Sunday musical offering

September 17, 2017


Happy birthday to our national anthem

September 14, 2017

It was on this day in 1814 that a young American lawyer and poet named Francis Scott Key wrote what was to become his most famous poem, “Defence of Fort McHenry,” while on board a British Navy ship in Chesapeake Bay. Key had been negotiating with the British for the release of a prisoner they had taken in their raid on Washington, but because he had heard about the Navy’s plans for attacking Baltimore, he was not released until after the battle. That was how he came to witness the bombardment of Fort McHenry from the deck of H.M.S. Tonnant on the night of September 13. When the sun rose the following morning, and Key saw the Stars and Stripes flying over Fort McHenry, the sight inspired him to write a poem. Soon afterward, Key’s words were set to the melody of a popular song by English composer John Stafford Smith, and it quickly became known as “The Star-Spangled Banner.”

“The Star-Spangled Banner” became the national anthem of the United States on March 3, 1931. Often criticized for being difficult to sing and/or for glorifying warfare, it remains stubbornly popular with the American people; and two centuries after its composition, its ability to send a shiver up the spine and bring a tear to the eye remain intact.


Sunday musical offering

September 10, 2017

“Baba Yetu” is The Lord’s Prayer in Swahili. It was set to music by Christopher Tin, who conducts this performance by the Royal Philharmonic Orchestra, the Angel City Chorale, and Prima Vocal Ensemble.


Happy birthday, Antonín

September 8, 2017

Antonín Dvořák (1841-1904) was just an obscure Czech musician and composer until the publication in 1878 of his first set of Slavonic Dances set him on the road to success and international fame. The Slavonic Dances, written for piano four hands and later orchestrated by the composer, exemplify the 19th century movement that came to be known as musical nationalism. Like Frédéric Chopin in France, Edvard Grieg in Norway, Enrique Granados in Spain, Jean Sibelius in Finland, and Béla Bartók and Zoltán Kodály in Hungary, Dvořák created music that captured the spirit of his homeland by employing musical styles, motifs, harmonies, and rhythms specific to the region. Here is the seventh of the Slavonic Dances in its orchestral version.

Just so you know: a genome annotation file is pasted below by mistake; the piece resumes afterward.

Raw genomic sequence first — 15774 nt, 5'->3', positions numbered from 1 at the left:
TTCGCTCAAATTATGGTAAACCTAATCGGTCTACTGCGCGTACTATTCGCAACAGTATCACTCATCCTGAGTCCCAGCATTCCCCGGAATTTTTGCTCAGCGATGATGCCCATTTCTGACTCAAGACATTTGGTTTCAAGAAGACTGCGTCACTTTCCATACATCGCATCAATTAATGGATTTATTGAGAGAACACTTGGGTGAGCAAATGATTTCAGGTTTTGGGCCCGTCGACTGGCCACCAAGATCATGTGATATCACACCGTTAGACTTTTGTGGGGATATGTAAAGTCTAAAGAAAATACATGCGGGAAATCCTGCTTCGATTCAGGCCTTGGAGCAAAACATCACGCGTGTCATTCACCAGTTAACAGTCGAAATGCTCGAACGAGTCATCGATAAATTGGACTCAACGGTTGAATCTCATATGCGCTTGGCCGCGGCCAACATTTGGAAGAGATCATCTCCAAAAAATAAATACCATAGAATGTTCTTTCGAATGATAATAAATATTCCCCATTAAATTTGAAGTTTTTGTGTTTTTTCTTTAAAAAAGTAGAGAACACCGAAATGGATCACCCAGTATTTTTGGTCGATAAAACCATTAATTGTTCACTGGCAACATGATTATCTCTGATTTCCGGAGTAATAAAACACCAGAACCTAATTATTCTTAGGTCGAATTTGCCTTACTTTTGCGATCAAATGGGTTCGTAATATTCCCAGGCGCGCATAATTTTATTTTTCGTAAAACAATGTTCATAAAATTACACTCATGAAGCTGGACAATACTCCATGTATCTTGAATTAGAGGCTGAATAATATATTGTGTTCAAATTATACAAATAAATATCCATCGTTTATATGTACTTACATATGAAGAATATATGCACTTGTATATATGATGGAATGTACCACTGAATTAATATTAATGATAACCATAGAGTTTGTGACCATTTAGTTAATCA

Sunday musical offering

September 3, 2017

 

Be Thou my vision, O Lord of my heart;
Naught be all else to me save that Thou art;
Thou my best thought by day or by night, 
Waking or sleeping, Thy presence my light.

Be Thou my wisdom and Thou my true Word; 
I ever with Thee and Thou with me, Lord. 
Thou my great Father, I Thy true son, 
Thou in me dwelling and I with Thee one.

Riches I heed not, nor man’s empty praise, 
Thou mine inheritance now and always; 
Thou and Thou only, first in my heart, 
High King of heaven, my treasure Thou art.

High King of heaven, my victory won, 
May I reach heaven’s joys, O bright heaven’s Sun! 
Heart of my own heart, whatever befall, 
Still be my vision, O Ruler of all.


Sunday musical offering

August 27, 2017


Sunday musical offering

August 20, 2017

How firm a foundation, ye saints of the Lord,
Is laid for your faith in His excellent word!
What more can He say than to you He hath said,
Who unto the Savior for refuge have fled?

In every condition—in sickness, in health,
In poverty’s vale or abounding in wealth,
At home or abroad, on the land or the sea—
As thy days may demand, so thy succor shall be.

Fear not, I am with thee; oh, be not dismayed,
For I am thy God and will still give thee aid.
I’ll strengthen thee, help thee, and cause thee to stand,
Upheld by my righteous, omnipotent hand.

The soul that on Jesus hath leaned for repose
I will not, I cannot, desert to his foes;
That soul, though all hell should endeavor to shake,
I’ll never, no never, no never forsake.


%d bloggers like this: